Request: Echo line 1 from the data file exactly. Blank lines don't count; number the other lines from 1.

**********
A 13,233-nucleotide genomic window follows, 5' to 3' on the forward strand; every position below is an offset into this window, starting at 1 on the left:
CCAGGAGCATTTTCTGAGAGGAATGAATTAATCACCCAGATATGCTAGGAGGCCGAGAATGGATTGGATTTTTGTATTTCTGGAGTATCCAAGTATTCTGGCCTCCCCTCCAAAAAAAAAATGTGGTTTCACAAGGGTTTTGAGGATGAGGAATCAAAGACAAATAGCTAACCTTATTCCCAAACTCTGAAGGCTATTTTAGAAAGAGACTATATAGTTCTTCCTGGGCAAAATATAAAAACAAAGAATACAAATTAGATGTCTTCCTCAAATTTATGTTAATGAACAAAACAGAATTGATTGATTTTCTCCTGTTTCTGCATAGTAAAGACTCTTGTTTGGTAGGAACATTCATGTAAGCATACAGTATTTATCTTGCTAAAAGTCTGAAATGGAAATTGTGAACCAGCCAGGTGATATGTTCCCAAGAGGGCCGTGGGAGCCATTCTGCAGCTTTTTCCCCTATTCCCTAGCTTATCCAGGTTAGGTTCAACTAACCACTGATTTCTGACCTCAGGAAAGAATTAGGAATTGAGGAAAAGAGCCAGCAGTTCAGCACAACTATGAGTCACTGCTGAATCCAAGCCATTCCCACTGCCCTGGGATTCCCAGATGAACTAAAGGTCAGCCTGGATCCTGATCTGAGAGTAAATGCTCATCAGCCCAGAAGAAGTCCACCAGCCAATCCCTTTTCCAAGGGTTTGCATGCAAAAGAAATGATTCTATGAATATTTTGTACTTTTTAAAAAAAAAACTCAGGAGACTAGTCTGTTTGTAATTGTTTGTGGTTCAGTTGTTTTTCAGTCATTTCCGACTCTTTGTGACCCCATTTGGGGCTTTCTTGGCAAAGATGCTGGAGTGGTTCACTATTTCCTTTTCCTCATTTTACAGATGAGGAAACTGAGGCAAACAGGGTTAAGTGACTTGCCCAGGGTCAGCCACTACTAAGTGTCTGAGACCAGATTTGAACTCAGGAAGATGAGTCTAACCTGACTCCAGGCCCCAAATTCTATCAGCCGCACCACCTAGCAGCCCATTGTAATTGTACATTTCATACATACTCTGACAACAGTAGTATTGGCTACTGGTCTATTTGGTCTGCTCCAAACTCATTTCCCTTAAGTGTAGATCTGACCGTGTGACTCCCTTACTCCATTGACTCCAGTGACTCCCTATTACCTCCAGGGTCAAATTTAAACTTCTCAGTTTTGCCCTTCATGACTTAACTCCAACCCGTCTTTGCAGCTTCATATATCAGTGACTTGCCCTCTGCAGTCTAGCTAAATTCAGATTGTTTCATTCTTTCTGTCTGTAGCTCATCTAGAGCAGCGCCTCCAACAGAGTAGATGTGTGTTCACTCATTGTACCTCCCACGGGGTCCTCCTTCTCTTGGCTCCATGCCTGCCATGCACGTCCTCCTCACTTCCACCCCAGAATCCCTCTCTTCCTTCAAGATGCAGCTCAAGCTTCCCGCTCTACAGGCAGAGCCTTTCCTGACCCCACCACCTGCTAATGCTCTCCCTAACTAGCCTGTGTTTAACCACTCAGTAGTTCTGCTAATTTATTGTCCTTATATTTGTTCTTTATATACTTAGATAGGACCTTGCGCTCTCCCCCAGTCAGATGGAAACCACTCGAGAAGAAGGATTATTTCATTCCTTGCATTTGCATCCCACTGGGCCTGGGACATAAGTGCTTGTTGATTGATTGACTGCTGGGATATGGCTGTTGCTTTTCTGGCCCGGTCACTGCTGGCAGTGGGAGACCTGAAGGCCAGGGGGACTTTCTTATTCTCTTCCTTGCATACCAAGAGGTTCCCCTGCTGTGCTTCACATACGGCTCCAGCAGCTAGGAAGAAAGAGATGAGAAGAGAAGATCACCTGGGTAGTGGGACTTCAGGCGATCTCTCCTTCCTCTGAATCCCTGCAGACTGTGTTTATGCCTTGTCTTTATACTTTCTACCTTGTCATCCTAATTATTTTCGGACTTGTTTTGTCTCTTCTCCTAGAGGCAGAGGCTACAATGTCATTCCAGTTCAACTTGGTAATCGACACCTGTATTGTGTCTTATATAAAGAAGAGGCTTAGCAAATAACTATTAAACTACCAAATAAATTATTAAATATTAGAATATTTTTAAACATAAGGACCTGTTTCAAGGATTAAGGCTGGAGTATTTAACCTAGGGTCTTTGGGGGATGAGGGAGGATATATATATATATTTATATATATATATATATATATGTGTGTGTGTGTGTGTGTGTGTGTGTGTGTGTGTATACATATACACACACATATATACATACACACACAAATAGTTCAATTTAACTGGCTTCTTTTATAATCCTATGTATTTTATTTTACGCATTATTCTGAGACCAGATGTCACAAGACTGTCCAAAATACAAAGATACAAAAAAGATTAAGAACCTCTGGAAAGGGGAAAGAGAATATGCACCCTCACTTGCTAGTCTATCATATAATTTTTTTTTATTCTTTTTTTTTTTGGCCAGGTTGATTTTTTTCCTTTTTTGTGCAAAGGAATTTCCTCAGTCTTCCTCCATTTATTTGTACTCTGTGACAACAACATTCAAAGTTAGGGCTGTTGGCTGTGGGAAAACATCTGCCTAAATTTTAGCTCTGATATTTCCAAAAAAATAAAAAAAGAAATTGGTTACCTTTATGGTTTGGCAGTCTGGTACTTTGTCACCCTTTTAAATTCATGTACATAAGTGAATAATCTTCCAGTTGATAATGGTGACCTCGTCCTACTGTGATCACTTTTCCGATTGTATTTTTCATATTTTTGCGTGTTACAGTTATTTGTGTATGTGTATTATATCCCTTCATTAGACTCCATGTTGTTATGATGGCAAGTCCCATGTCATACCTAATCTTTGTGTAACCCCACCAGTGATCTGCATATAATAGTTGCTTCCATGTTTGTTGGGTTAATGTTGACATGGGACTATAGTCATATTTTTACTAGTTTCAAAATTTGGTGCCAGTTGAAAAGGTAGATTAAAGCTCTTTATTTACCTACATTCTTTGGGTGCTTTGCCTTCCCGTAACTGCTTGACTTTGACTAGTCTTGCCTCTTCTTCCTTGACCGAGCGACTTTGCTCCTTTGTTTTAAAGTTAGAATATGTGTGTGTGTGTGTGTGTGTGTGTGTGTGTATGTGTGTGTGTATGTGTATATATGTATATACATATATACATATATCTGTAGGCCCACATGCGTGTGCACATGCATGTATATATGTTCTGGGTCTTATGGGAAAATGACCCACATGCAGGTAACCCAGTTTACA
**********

A 13,233-nucleotide genomic window follows, 5' to 3' on the forward strand; every position below is an offset into this window, starting at 1 on the left: